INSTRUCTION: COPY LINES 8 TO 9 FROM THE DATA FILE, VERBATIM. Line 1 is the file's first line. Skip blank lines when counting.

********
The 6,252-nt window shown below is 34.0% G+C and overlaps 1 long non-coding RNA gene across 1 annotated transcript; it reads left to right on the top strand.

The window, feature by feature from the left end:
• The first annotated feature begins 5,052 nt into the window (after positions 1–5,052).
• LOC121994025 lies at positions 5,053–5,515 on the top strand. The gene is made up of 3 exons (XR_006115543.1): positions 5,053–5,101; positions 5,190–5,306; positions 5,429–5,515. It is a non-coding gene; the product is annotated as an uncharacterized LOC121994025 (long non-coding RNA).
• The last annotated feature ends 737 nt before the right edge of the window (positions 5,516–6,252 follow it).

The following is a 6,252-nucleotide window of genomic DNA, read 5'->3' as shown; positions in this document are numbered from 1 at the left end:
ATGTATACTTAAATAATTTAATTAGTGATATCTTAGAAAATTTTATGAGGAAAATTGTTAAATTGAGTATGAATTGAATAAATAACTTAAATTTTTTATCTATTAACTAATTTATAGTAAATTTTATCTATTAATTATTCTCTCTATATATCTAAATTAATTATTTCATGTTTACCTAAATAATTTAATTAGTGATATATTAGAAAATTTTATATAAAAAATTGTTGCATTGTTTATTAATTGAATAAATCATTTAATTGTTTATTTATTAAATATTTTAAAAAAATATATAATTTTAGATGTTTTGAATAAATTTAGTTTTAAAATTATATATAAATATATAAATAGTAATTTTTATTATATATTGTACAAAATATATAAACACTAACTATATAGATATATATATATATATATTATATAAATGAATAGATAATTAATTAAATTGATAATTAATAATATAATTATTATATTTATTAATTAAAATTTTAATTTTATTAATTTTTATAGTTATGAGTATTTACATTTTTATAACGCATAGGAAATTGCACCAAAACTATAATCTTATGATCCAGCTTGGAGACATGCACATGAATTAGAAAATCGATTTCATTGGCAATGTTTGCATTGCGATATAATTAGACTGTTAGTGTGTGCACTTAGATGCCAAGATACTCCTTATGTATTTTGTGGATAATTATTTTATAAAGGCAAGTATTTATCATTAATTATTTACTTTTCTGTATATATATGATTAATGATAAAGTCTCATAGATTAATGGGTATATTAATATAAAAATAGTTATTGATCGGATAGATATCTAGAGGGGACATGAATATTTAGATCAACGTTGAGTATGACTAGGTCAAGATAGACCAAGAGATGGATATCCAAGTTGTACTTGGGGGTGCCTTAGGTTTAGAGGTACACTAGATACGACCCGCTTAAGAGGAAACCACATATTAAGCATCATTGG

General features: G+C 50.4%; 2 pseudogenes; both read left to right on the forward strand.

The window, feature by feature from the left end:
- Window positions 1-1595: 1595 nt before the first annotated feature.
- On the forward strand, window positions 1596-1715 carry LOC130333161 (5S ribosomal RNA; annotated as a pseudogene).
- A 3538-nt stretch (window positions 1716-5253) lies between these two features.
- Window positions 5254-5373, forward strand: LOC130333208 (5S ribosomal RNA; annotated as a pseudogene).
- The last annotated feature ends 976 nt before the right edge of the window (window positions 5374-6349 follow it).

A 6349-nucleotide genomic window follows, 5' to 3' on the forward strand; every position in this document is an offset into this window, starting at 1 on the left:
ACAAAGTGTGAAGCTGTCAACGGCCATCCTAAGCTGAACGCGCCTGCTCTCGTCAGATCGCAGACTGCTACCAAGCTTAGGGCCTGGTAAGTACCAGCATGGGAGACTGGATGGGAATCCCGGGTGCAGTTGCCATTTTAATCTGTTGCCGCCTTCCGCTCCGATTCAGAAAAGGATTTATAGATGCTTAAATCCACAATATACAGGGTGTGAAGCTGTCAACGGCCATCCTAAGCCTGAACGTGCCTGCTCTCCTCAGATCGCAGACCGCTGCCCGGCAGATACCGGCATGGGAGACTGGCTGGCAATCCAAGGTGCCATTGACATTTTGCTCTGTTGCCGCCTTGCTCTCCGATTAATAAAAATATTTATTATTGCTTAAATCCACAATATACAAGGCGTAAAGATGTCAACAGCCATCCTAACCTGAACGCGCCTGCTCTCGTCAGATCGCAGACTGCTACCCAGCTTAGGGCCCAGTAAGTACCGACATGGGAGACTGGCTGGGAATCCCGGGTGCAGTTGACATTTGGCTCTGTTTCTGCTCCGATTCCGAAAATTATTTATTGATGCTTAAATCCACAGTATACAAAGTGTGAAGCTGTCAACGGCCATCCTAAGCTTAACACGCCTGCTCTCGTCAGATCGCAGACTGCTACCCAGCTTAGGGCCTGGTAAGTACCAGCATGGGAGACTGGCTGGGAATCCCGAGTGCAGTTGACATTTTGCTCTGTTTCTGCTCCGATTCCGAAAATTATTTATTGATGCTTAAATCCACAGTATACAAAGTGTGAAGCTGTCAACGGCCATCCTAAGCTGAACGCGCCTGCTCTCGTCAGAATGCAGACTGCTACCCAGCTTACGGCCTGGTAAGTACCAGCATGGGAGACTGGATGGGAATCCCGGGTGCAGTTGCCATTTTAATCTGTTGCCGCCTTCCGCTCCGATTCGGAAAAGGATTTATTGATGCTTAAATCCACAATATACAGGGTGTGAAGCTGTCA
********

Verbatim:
General features: G+C 50.4%; 2 pseudogenes; both read left to right on the forward strand.

The window, feature by feature from the left end: